ChadoNihi pic from Pixabay

[From the Genjokoan:] In seeing color and hearing sound with body and mind, although we perceive them intimately, [the perception] is not like reflections in a mirror or the moon in water. When one side is illuminated, the other is dark.

Personally, I prefer the translation of the first sentence by Sojun Mel Weitsman and Kazuaki Tanahashi in the book Dogen’s Genjokoan: Three Commentaries (Counterpoint Press, 2012): “When you see forms or hear sounds fully engaging body-and-mind, you intuit dharmas intimately.”

In another translation I like, Robert Aitken translates “intuit dharmas intimately” as “grasp things directly.”

What is this activity of intuiting dharmas intimately, or grasping things directly? It’s the whole goal of Zen. It’s unmitigated, direct experience through our entire body-and-mind as a whole organism.

This remarkable experience of nothing-other-than-this is most vividly and accurately described with poetic language, such as this passage from Bokusan Nishiari’s commentary in Dogen’s Genjokoan: Three Commentaries (Nishiari, 1821-1910, was a Japanese Soto Zen priest and Dogen scholar):

“Lingyun [an ancestral Zen master] had realization when looking at peach blossoms; it’s seeing forms with bright mind. Xiangyan [another ancestor] had realization through the sound of a stone striking bamboo; it’s hearing the sound and being enlightened with the Way…

“‘You intuit dharmas intimately.’ This is good. There is no dharma outside of the self, and there is no self outside of the dharma. Facing forms, the entire body becomes forms. Facing voice, the entire body becomes voice. The self and the object become not-two. At the time of ‘seeing peach blossoms,’ the entire world becomes peach blossoms. At the time of ‘hitting bamboo,’ the entire world is ‘crack!’ That’s the moment when the forms are truly seen and the voice is truly heard. At this moment you intimately intuit it.”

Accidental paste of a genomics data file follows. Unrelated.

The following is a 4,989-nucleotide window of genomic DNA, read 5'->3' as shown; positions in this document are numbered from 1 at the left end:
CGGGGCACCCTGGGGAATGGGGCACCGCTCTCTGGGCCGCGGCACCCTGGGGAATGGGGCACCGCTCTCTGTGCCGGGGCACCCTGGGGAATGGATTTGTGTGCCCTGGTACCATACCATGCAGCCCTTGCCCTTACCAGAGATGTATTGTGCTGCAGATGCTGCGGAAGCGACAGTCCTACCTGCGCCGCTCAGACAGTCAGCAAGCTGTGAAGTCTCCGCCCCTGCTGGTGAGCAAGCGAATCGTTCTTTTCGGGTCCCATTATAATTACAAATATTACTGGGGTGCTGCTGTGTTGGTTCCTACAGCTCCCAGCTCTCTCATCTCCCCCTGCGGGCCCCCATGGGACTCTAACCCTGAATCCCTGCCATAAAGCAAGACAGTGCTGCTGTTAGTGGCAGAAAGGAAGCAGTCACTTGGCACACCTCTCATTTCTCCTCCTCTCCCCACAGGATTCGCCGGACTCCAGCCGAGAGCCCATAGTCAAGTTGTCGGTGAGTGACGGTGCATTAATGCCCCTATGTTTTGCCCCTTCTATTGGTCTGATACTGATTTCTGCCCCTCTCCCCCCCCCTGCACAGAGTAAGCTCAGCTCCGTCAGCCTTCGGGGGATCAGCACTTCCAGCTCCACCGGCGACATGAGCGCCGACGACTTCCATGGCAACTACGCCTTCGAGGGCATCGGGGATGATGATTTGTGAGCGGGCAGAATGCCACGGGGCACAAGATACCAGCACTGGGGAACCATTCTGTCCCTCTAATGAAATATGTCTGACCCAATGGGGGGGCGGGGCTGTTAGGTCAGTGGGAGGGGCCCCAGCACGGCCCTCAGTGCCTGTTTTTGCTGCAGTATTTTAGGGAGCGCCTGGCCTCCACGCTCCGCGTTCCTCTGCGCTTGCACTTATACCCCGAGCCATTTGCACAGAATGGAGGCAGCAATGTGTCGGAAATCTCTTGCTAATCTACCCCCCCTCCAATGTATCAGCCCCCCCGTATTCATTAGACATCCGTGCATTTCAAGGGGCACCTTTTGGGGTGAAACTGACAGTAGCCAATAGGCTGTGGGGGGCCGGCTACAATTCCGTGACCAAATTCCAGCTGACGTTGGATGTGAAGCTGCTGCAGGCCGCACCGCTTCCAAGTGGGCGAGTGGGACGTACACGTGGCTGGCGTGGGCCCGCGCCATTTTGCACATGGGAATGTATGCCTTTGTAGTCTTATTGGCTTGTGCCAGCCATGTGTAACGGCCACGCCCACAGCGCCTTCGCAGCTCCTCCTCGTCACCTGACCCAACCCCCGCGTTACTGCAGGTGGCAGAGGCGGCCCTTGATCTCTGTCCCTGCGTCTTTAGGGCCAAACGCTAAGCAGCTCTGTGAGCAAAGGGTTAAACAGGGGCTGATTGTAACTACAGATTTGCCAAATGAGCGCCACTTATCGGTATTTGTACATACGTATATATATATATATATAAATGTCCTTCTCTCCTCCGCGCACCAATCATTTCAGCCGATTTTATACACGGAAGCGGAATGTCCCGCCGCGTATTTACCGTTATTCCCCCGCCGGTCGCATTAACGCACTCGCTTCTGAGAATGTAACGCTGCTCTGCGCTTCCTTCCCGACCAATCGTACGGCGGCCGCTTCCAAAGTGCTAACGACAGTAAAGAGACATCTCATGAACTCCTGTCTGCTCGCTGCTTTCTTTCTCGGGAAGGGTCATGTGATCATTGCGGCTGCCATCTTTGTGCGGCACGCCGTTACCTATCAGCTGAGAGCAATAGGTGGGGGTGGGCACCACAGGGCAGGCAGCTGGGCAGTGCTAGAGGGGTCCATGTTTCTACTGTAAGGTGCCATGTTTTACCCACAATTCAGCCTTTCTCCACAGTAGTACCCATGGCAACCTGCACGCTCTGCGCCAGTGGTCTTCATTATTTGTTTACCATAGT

This complete, unmitigated experience is profound, but it’s also very simple. When there is no separation between self and the world, there is only this moment’s radiant occurrence. It’s not radiant because it’s great as compared to our ordinary daily experience; it’s radiant because that’s the nature of reality.

But then Dogen warns us that this experience of reality is “not like reflections in a mirror or the moon in water.” In what sense? What does this warning mean, and why does he offer it?

Think of the nature of a reflection. It’s two dimensional. The mirror or the water is passive and separate, reflecting something outside.

If we act like a mirror, we may be very still, clear, empty of self-concern and perceiving things in a very objective way, but there is still a sense that there’s an “I” that’s observing, perceiving, or reflecting the universe “out there.” Although what we reflect may be beautiful and grand, it’s only one side, just as a reflective surface like a mirror or water reflects only one side of something.

Instead, as I described in an earlier class (#4: The Nature of Awakening), “In the moment of prajna, or enlightenment, we all participate in this reality together. This reality includes unity and difference at the same time.” In a moment of total absorption, when we truly “intuit dharmas intimately,” there is no sense of that “I” am reflecting or intuiting. All beings and things awaken with you, through you, and you through them.

Now we get to the line that has always been troublesome to me: “When one side is illuminated, the other is dark.”